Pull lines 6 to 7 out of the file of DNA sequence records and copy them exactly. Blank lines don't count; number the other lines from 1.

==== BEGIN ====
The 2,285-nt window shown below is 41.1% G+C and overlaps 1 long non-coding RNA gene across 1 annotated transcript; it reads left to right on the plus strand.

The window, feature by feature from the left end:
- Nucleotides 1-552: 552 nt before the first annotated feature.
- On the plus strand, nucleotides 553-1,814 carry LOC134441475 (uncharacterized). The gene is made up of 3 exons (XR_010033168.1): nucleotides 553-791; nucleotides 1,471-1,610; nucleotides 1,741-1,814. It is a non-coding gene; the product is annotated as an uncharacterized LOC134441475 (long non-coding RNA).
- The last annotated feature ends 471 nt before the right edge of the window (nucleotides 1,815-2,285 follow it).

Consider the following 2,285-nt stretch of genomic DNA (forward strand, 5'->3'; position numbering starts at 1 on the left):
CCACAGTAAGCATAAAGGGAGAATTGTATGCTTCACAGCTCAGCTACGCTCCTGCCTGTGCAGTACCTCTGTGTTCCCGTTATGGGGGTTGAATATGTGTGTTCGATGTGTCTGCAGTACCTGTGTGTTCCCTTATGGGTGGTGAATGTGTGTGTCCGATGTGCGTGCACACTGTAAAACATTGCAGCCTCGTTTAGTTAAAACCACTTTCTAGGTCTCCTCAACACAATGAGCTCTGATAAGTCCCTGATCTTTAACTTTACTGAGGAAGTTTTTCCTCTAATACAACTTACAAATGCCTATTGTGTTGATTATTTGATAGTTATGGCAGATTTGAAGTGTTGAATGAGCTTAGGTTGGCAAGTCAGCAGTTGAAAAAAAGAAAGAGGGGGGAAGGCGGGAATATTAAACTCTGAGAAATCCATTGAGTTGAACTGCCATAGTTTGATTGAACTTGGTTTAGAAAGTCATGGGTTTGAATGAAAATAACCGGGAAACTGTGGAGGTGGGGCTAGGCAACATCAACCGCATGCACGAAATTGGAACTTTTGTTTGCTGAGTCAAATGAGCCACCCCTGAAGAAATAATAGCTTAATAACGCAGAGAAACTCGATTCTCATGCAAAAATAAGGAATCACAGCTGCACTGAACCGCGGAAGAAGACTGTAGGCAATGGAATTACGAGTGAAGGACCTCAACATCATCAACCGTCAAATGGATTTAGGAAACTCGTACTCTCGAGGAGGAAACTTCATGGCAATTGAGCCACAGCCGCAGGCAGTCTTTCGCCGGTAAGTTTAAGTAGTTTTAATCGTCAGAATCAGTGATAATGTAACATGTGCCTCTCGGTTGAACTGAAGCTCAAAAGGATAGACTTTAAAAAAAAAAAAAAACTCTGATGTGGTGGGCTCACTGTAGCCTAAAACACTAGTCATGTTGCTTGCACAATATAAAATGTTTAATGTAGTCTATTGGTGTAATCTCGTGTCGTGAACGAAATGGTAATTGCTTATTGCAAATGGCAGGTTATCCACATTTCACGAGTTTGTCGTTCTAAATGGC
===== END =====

Consider the following 2,285-nt stretch of genomic DNA (forward strand, 5'->3'; position numbering starts at 1 on the left):
CCACAGTAAGCATAAAGGGAGAATTGTATGCTTCACAGCTCAGCTACGCTCCTGCCTGTGCAGTACCTCTGTGTTCCCGTTATGGGGGTTGAATATGTGTGTTCGATGTGTCTGCAGTACCTGTGTGTTCCCTTATGGGTGGTGAATGTGTGTGTCCGATGTGCGTGCACACTGTAAAACATTGCAGCCTCGTTTAGTTAAAACCACTTTCTAGGTCTCCTCAACACAATGAGCTCTGATAAGTCCCTGATCTTTAACTTTACTGAGGAAGTTTTTCCTCTAATACAACTTACAAATGCCTATTGTGTTGATTATTTGATAGTTATGGCAGATTTGAAGTGTTGAATGAGCTTAGGTTGGCAAGTCAGCAGTTGAAAAAAAGAAAGAGGGGGGAAGGCGGGAATATTAAACTCTGAGAAATCCATTGAGTTGAACTGCCATAGTTTGATTGAACTTGGTTTAGAAAGTCATGGGTTTGAATGAAAATAACCGGGAAACTGTGGAGGTGGGGCTAGGCAACATCAACCGCATGCACGAAATTGGAACTTTTGTTTGCTGAGTCAAATGAGCCACCCCTGAAGAAATAATAGCTTAATAACGCAGAGAAACTCGATTCTCATGCAAAAATAAGGAATCACAGCTGCACTGAACCGCGGAAGAAGACTGTAGGCAATGGAATTACGAGTGAAGGACCTCAACATCATCAACCGTCAAATGGATTTAGGAAACTCGTACTCTCGAGGAGGAAACTTCATGGCAATTGAGCCACAGCCGCAGGCAGTCTTTCGCCGGTAAGTTTAAGTAGTTTTAATCGTCAGAATCAGTGATAATGTAACATGTGCCTCTCGGTTGAACTGAAGCTCAAAAGGATAGACTTTAAAAAAAAAAAAAAACTCTGATGTGGTGGGCTCACTGTAGCCTAAAACACTAGTCATGTTGCTTGCACAATATAAAATGTTTAATGTAGTCTATTGGTGTAATCTCGTGTCGTGAACGAAATGGTAATTGCTTATTGCAAATGGCAGGTTATCCACATTTCACGAGTTTGTCGTTCTAAATGGC